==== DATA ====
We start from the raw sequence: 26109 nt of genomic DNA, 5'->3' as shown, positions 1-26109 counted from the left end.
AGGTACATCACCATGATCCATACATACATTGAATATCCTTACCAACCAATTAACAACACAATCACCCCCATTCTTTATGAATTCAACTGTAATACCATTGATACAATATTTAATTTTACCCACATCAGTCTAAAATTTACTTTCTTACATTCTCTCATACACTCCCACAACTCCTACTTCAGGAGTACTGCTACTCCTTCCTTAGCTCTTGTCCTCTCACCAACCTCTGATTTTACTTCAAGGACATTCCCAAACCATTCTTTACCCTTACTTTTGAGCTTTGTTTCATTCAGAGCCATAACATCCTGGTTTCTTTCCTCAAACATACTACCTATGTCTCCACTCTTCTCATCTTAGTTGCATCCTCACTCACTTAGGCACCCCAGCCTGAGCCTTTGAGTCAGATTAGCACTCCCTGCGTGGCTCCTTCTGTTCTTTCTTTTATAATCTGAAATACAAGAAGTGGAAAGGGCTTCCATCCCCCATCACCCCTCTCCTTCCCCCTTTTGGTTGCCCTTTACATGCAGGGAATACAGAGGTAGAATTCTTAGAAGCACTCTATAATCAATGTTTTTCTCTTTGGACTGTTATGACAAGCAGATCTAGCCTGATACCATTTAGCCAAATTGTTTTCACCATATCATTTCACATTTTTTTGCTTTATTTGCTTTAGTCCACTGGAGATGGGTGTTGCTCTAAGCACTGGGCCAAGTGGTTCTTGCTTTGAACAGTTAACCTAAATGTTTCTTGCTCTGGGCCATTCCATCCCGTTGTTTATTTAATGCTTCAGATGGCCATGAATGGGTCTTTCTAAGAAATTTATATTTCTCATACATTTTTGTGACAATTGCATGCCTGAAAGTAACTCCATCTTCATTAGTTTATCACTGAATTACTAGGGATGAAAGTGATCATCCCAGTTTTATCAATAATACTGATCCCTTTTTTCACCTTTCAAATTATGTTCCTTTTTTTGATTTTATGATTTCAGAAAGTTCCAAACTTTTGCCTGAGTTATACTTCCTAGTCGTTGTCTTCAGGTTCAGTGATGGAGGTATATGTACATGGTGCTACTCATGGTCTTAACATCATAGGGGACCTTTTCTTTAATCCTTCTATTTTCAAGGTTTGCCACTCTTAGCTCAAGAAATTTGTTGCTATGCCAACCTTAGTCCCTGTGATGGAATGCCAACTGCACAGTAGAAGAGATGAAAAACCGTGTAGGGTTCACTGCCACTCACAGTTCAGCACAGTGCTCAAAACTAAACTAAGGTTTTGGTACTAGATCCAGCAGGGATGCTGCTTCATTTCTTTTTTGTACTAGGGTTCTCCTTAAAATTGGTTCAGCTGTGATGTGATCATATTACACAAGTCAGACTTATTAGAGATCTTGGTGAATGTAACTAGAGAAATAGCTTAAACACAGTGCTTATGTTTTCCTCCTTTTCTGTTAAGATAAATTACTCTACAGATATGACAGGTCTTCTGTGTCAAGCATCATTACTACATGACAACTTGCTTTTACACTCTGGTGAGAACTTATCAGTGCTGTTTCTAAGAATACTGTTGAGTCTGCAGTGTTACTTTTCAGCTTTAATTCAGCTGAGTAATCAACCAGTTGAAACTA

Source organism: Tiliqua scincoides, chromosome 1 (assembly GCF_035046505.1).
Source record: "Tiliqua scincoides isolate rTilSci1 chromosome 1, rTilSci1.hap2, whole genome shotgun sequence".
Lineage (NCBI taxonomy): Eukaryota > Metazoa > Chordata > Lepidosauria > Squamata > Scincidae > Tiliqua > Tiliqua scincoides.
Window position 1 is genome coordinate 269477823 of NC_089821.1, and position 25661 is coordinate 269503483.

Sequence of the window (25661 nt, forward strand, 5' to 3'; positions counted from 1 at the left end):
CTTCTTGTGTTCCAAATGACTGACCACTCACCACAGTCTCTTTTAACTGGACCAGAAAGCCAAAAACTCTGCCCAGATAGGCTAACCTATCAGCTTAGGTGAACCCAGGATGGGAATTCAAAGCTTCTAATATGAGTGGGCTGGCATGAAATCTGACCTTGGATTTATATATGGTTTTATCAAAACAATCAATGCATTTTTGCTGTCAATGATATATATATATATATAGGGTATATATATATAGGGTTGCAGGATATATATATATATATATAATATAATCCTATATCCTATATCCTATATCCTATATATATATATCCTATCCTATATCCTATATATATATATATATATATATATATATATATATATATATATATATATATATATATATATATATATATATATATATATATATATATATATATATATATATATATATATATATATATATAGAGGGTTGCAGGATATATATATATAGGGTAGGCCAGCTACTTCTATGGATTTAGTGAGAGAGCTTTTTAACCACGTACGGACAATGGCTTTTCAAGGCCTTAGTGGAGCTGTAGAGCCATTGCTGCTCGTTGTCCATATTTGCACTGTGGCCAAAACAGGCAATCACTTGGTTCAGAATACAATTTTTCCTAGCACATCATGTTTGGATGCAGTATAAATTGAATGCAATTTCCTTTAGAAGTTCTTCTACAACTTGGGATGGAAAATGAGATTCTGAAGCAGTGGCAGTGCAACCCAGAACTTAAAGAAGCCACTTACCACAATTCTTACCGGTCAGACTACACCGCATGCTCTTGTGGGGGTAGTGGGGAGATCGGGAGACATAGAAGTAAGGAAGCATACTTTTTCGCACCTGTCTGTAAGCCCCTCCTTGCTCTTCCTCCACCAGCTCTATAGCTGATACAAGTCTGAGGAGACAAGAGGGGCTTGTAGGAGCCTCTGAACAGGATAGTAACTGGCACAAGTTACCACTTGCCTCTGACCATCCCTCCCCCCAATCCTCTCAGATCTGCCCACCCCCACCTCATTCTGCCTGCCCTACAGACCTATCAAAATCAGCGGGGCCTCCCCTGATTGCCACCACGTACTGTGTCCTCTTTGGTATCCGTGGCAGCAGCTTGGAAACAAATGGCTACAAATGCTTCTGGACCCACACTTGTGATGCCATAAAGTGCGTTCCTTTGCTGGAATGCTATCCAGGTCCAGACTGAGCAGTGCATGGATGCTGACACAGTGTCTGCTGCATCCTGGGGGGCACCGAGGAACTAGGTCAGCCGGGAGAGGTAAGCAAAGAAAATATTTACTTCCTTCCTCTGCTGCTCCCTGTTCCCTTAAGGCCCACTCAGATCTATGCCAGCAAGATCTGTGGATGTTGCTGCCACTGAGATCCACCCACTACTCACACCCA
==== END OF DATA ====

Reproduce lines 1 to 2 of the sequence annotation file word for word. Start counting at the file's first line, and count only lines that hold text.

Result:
We start from the raw sequence: 26109 nt of genomic DNA, 5'->3' as shown, positions 1-26109 counted from the left end.
AGGTACATCACCATGATCCATACATACATTGAATATCCTTACCAACCAATTAACAACACAATCACCCCCATTCTTTATGAATTCAACTGTAATACCATTGATACAATATTTAATTTTACCCACATCAGTCTAAAATTTACTTTCTTACATTCTCTCATACACTCCCACAACTCCTACTTCAGGAGTACTGCTACTCCTTCCTTAGCTCTTGTCCTCTCACCAACCTCTGATTTTACTTCAAGGACATTCCCAAACCATTCTTTACCCTTACTTTTGAGCTTTGTTTCATTCAGAGCCATAACATCCTGGTTTCTTTCCTCAAACATACTACCTATGTCTCCACTCTTCTCATCTTAGTTGCATCCTCACTCACTTAGGCACCCCAGCCTGAGCCTTTGAGTCAGATTAGCACTCCCTGCGTGGCTCCTTCTGTTCTTTCTTTTATAATCTGAAATACAAGAAGTGGAAAGGGCTTCCATCCCCCATCACCCCTCTCCTTCCCCCTTTTGGTTGCCCTTTACATGCAGGGAATACAGAGGTAGAATTCTTAGAAGCACTCTATAATCAATGTTTTTCTCTTTGGACTGTTATGACAAGCAGATCTAGCCTGATACCATTTAGCCAAATTGTTTTCACCATATCATTTCACATTTTTTTGCTTTATTTGCTTTAGTCCACTGGAGATGGGTGTTGCTCTAAGCACTGGGCCAAGTGGTTCTTGCTTTGAACAGTTAACCTAAATGTTTCTTGCTCTGGGCCATTCCATCCCGTTGTTTATTTAATGCTTCAGATGGCCATGAATGGGTCTTTCTAAGAAATTTATATTTCTCATACATTTTTGTGACAATTGCATGCCTGAAAGTAACTCCATCTTCATTAGTTTATCACTGAATTACTAGGGATGAAAGTGATCATCCCAGTTTTATCAATAATACTGATCCCTTTTTTCACCTTTCAAATTATGTTCCTTTTTTTGATTTTATGATTTCAGAAAGTTCCAAACTTTTGCCTGAGTTATACTTCCTAGTCGTTGTCTTCAGGTTCAGTGATGGAGGTATATGTACATGGTGCTACTCATGGTCTTAACATCATAGGGGACCTTTTCTTTAATCCTTCTATTTTCAAGGTTTGCCACTCTTAGCTCAAGAAATTTGTTGCTATGCCAACCTTAGTCCCTGTGATGGAATGCCAACTGCACAGTAGAAGAGATGAAAAACCGTGTAGGGTTCACTGCCACTCACAGTTCAGCACAGTGCTCAAAACTAAACTAAGGTTTTGGTACTAGATCCAGCAGGGATGCTGCTTCATTTCTTTTTTGTACTAGGGTTCTCCTTAAAATTGGTTCAGCTGTGATGTGATCATATTACACAAGTCAGACTTATTAGAGATCTTGGTGAATGTAACTAGAGAAATAGCTTAAACACAGTGCTTATGTTTTCCTCCTTTTCTGTTAAGATAAATTACTCTACAGATATGACAGGTCTTCTGTGTCAAGCATCATTACTACATGACAACTTGCTTTTACACTCTGGTGAGAACTTATCAGTGCTGTTTCTAAGAATACTGTTGAGTCTGCAGTGTTACTTTTCAGCTTTAATTCAGCTGAGTAATCAACCAGTTGAAACTA